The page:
When Vehran Irani, a senior staff member, stepped for the first time into the central stairway of the Taj Palace hotel on Saturday, what he saw broke his heart.
The walls were shot to pieces, mirrors shattered, carpets charred. But as he walked up to the first floor, he noticed something unexpected. Behind the bust of Jamsetji Nusserwanji Tata, the great 19th century industrialist who founded the group 150 years ago, the walls were riddled. But the founder himself, with his Parsi turban and flowing robes, had somehow escaped completely untouched.
For Mr Irani, this was some kind of miracle. But that is not unusual – for its staff, being part of the Tata Group is a religion.
During the horrific three-day attack on the hotel, Taj staff were extraordinary, remaining calm and attentive to guests’ welfare. The hotel’s general manager, Karambir Kang, lost his wife and two sons on the first day of the attacks, but continued to work tirelessly to rescue guests.
Later, when Ratan Tata said how sorry he was, Mr Kang replied: “Sir, you know, we’re going to beat this. We’re going to build this Taj back into what it was. We’re standing with you. We will build this thing back. We will not let this event take us down.”
It is not only Taj Hotels that needs this kind of spirit. The coming few years will be as testing as any in the Tata Group’s history.
The series of daring billion-dollar acquisitions, snapping up Corus – the former British Steel – the luxury car makers Jaguar and Land Rover, and the US soda ash producer General Chemical Industrial Products have left the Indian industrial group overly exposed to the coming world recession.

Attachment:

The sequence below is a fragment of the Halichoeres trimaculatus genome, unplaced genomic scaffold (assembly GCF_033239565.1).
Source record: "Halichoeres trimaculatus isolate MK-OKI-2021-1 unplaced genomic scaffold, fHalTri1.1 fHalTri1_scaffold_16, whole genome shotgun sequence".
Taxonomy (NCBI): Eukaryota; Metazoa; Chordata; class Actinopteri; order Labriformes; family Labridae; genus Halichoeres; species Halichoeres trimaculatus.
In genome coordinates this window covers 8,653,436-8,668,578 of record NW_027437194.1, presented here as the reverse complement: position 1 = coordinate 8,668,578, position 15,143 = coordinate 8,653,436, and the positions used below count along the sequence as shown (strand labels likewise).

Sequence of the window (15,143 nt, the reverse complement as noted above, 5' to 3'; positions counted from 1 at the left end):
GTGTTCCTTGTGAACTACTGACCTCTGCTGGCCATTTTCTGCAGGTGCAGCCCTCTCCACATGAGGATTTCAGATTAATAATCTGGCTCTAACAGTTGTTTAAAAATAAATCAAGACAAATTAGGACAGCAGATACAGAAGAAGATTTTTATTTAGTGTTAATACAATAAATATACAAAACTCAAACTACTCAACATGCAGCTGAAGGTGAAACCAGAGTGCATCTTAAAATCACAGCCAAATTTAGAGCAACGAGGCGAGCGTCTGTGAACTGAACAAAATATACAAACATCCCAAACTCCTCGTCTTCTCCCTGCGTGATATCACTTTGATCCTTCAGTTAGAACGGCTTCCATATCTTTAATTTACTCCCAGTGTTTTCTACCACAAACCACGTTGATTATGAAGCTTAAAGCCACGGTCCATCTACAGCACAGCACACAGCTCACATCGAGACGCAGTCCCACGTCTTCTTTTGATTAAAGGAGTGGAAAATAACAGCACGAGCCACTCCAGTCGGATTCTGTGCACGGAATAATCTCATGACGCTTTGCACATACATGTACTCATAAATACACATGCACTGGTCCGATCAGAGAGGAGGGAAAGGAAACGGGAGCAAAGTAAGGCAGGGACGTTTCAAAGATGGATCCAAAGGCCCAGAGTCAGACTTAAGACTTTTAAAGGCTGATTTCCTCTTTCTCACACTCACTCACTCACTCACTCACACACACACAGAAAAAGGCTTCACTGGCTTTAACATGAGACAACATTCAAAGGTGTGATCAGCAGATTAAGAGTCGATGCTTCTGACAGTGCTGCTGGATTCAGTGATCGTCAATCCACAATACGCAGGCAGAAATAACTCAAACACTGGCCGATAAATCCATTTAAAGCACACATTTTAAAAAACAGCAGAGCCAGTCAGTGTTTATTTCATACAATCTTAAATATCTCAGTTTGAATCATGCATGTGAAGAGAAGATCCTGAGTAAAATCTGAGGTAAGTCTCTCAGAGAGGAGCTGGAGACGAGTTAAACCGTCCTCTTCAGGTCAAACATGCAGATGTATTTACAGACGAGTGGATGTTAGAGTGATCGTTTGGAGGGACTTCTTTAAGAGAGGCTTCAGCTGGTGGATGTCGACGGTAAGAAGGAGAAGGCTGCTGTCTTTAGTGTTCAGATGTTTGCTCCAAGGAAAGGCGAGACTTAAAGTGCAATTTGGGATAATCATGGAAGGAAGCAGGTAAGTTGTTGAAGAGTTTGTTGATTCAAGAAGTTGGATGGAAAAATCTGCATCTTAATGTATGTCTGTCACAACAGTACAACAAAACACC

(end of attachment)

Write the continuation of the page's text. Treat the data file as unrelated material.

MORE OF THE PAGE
And the need to rebuild comes at a time when Ratan Tata, who has transformed the company since he took the reins in 1991, may step down.
“In an ideal world, after the small car has been launched and is successful, that would be a nice time for me to exit,” he told the Financial Times last year.
If he does exit early next year, his successor – and there are few names that stand out – will not only be faced with rebuilding the Taj Hotel, he will have to rebuild the financial strength of the two key companies, Tata Steel and Tata Motors.
Even pessimists do not see India’s economy growing at less than 5 per cent in the coming years. But around 60 per cent of Tata Group’s consolidated revenues now come from economies such as the UK, which are likely to see negative growth.
Corus generated 85 per cent of Tata Steel’s revenues in the first half of this year, and 62 per cent of the profits. Jaguar and Land Rover are expected to generate some 60 per cent of Tata Motors’s revenues.
If you look at both companies’ performances in the last downturn, that is a serious cause for concern.
In the last sustained steel industry slump in 2002, Corus was losing more than £1 million (Dh5.4m) a day. In the first half of this year, well before the present slump kicked in, Tata Steel was only making about £1.3m a day.